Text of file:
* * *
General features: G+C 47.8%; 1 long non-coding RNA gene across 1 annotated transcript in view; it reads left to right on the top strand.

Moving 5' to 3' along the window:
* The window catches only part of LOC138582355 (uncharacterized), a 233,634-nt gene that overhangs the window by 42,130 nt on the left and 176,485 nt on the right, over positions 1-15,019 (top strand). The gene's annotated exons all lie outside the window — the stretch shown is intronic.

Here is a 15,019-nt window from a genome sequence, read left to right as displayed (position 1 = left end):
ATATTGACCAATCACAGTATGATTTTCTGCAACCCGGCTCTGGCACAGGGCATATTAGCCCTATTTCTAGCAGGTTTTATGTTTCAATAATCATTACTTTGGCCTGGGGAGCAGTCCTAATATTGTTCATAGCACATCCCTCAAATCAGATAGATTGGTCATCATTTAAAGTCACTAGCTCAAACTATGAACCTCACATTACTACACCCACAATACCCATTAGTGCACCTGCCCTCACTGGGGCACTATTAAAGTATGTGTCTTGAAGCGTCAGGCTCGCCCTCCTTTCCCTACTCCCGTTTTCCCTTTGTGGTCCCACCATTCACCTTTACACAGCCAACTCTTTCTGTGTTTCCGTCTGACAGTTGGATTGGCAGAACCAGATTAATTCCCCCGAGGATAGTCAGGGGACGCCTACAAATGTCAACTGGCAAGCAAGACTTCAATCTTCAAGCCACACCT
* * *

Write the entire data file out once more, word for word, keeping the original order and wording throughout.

General features: G+C 47.8%; 1 long non-coding RNA gene across 1 annotated transcript in view; it reads left to right on the top strand.

Moving 5' to 3' along the window:
* The window catches only part of LOC138582355 (uncharacterized), a 233,634-nt gene that overhangs the window by 42,130 nt on the left and 176,485 nt on the right, over positions 1-15,019 (top strand). The gene's annotated exons all lie outside the window — the stretch shown is intronic.

Here is a 15,019-nt window from a genome sequence, read left to right as displayed (position 1 = left end):
ATATTGACCAATCACAGTATGATTTTCTGCAACCCGGCTCTGGCACAGGGCATATTAGCCCTATTTCTAGCAGGTTTTATGTTTCAATAATCATTACTTTGGCCTGGGGAGCAGTCCTAATATTGTTCATAGCACATCCCTCAAATCAGATAGATTGGTCATCATTTAAAGTCACTAGCTCAAACTATGAACCTCACATTACTACACCCACAATACCCATTAGTGCACCTGCCCTCACTGGGGCACTATTAAAGTATGTGTCTTGAAGCGTCAGGCTCGCCCTCCTTTCCCTACTCCCGTTTTCCCTTTGTGGTCCCACCATTCACCTTTACACAGCCAACTCTTTCTGTGTTTCCGTCTGACAGTTGGATTGGCAGAACCAGATTAATTCCCCCGAGGATAGTCAGGGGACGCCTACAAATGTCAACTGGCAAGCAAGACTTCAATCTTCAAGCCACACCT